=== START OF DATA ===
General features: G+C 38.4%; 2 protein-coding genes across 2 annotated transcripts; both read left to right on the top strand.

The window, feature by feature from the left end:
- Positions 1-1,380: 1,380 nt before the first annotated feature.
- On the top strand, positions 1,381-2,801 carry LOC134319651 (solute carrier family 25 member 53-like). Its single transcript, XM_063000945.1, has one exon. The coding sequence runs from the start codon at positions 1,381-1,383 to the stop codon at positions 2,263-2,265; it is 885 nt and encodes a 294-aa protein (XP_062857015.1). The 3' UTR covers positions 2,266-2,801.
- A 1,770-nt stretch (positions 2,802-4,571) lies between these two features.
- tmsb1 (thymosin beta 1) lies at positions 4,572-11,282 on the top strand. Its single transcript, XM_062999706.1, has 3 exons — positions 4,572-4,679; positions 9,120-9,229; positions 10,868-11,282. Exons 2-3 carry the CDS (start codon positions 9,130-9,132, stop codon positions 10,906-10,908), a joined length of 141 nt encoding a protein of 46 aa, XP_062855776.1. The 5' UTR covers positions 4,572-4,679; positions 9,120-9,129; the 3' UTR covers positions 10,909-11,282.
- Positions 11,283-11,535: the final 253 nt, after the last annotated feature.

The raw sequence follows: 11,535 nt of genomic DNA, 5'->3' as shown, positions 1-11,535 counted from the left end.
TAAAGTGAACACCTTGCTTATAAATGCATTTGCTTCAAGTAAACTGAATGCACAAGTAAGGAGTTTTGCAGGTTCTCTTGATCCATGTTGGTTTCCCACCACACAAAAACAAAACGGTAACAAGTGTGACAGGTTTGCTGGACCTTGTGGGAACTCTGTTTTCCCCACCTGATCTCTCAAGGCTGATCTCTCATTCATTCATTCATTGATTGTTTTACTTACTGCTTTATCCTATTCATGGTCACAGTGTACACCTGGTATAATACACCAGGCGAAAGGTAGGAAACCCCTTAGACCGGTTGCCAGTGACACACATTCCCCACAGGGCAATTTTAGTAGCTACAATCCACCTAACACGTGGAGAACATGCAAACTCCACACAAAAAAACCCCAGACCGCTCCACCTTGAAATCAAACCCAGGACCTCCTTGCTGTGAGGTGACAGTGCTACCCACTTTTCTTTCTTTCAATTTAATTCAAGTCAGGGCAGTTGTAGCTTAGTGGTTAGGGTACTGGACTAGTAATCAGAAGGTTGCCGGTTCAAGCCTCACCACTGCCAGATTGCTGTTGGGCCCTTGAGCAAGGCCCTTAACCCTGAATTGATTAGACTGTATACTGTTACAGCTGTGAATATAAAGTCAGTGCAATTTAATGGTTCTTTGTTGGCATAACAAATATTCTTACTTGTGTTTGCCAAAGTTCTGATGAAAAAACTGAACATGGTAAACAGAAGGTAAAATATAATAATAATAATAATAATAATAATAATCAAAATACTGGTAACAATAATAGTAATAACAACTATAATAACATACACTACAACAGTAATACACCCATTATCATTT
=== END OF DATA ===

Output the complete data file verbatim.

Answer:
General features: G+C 38.4%; 2 protein-coding genes across 2 annotated transcripts; both read left to right on the top strand.

The window, feature by feature from the left end:
- Positions 1-1,380: 1,380 nt before the first annotated feature.
- On the top strand, positions 1,381-2,801 carry LOC134319651 (solute carrier family 25 member 53-like). Its single transcript, XM_063000945.1, has one exon. The coding sequence runs from the start codon at positions 1,381-1,383 to the stop codon at positions 2,263-2,265; it is 885 nt and encodes a 294-aa protein (XP_062857015.1). The 3' UTR covers positions 2,266-2,801.
- A 1,770-nt stretch (positions 2,802-4,571) lies between these two features.
- tmsb1 (thymosin beta 1) lies at positions 4,572-11,282 on the top strand. Its single transcript, XM_062999706.1, has 3 exons — positions 4,572-4,679; positions 9,120-9,229; positions 10,868-11,282. Exons 2-3 carry the CDS (start codon positions 9,130-9,132, stop codon positions 10,906-10,908), a joined length of 141 nt encoding a protein of 46 aa, XP_062855776.1. The 5' UTR covers positions 4,572-4,679; positions 9,120-9,129; the 3' UTR covers positions 10,909-11,282.
- Positions 11,283-11,535: the final 253 nt, after the last annotated feature.

The raw sequence follows: 11,535 nt of genomic DNA, 5'->3' as shown, positions 1-11,535 counted from the left end.
TAAAGTGAACACCTTGCTTATAAATGCATTTGCTTCAAGTAAACTGAATGCACAAGTAAGGAGTTTTGCAGGTTCTCTTGATCCATGTTGGTTTCCCACCACACAAAAACAAAACGGTAACAAGTGTGACAGGTTTGCTGGACCTTGTGGGAACTCTGTTTTCCCCACCTGATCTCTCAAGGCTGATCTCTCATTCATTCATTCATTGATTGTTTTACTTACTGCTTTATCCTATTCATGGTCACAGTGTACACCTGGTATAATACACCAGGCGAAAGGTAGGAAACCCCTTAGACCGGTTGCCAGTGACACACATTCCCCACAGGGCAATTTTAGTAGCTACAATCCACCTAACACGTGGAGAACATGCAAACTCCACACAAAAAAACCCCAGACCGCTCCACCTTGAAATCAAACCCAGGACCTCCTTGCTGTGAGGTGACAGTGCTACCCACTTTTCTTTCTTTCAATTTAATTCAAGTCAGGGCAGTTGTAGCTTAGTGGTTAGGGTACTGGACTAGTAATCAGAAGGTTGCCGGTTCAAGCCTCACCACTGCCAGATTGCTGTTGGGCCCTTGAGCAAGGCCCTTAACCCTGAATTGATTAGACTGTATACTGTTACAGCTGTGAATATAAAGTCAGTGCAATTTAATGGTTCTTTGTTGGCATAACAAATATTCTTACTTGTGTTTGCCAAAGTTCTGATGAAAAAACTGAACATGGTAAACAGAAGGTAAAATATAATAATAATAATAATAATAATAATAATCAAAATACTGGTAACAATAATAGTAATAACAACTATAATAACATACACTACAACAGTAATACACCCATTATCATTT